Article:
This sermon is part of the sermon series "Sex, Marriage, & Singleness from God's Point of View". See series.
A recent census reported that about 86 million single people live in the U.S. As people get married later, as the divorce rate climbs, and as more and more couples choose to live together instead of getting married, the number of single individuals is increasing fast. In 1970, 36 percent of American adults were single; today the figure is closer to 44 percent. Married couples with kids, which used to be the norm, now make up only about 25 percent of our population.
Even for those who marry, singleness makes up a large portion of life, either at the front or the back end of life. Suppose you are married at age 26, that your spouse dies when you are 70, and you live to be 82. You would have been married for 44 years, but you would be single for 38 years. Are those single years less important than your married years?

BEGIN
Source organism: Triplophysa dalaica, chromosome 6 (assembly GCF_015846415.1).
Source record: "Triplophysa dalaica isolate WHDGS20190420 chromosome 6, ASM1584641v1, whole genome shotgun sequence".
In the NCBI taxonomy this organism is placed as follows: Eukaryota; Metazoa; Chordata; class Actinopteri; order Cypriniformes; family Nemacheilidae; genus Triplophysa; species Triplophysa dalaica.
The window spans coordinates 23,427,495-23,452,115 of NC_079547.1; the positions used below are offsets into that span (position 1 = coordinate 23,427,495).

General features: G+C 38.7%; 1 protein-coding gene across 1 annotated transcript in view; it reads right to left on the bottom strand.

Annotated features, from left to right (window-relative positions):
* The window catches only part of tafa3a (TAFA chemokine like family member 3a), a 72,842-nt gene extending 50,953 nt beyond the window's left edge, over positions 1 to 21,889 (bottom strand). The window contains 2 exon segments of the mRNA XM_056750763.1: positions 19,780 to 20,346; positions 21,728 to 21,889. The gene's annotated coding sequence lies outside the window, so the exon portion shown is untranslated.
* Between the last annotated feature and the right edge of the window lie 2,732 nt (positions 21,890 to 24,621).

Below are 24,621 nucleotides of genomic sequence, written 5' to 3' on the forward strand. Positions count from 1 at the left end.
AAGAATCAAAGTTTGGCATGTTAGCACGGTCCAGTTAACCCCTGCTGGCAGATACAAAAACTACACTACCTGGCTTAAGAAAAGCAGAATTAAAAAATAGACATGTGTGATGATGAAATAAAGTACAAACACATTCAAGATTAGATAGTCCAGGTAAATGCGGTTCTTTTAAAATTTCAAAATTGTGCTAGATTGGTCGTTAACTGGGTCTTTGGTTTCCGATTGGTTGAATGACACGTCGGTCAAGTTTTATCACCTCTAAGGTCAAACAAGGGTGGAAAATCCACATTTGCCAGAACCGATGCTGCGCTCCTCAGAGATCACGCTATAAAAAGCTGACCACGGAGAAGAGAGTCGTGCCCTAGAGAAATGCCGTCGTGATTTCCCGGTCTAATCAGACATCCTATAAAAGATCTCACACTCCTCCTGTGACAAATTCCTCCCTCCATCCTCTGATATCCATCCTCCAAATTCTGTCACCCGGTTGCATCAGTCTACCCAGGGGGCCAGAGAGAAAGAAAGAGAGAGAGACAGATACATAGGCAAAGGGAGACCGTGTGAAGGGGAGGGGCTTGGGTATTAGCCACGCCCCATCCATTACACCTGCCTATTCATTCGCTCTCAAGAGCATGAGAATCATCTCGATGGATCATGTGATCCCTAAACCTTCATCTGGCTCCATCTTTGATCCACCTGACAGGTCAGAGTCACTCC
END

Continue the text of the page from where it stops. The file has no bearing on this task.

In our church about 60 percent of our members are single. Yet we don't talk about singleness enough. The church often doesn't know how to address the issue. Most pastors, like myself, are married and feel like we lack the credibility to talk about it.
Most Christians would say that we were created to be married. Marriage is normal. Singles are incomplete or abnormal. Maybe we haven't come right out and said that, but we've implied it.
I understand where that assumption comes from. In Genesis it says that it's not good for man to be alone. We say, "That means everybody ought to be married." Couldn't it mean that all human beings need deep, caring relationships and can't live in isolation? Does it really teach that everybody is called to be married? Need I mention that Jesus was a single adult, and so were his best friends, Mary, Martha, and Lazarus? John the Baptist was single. We don't know if Paul was ...
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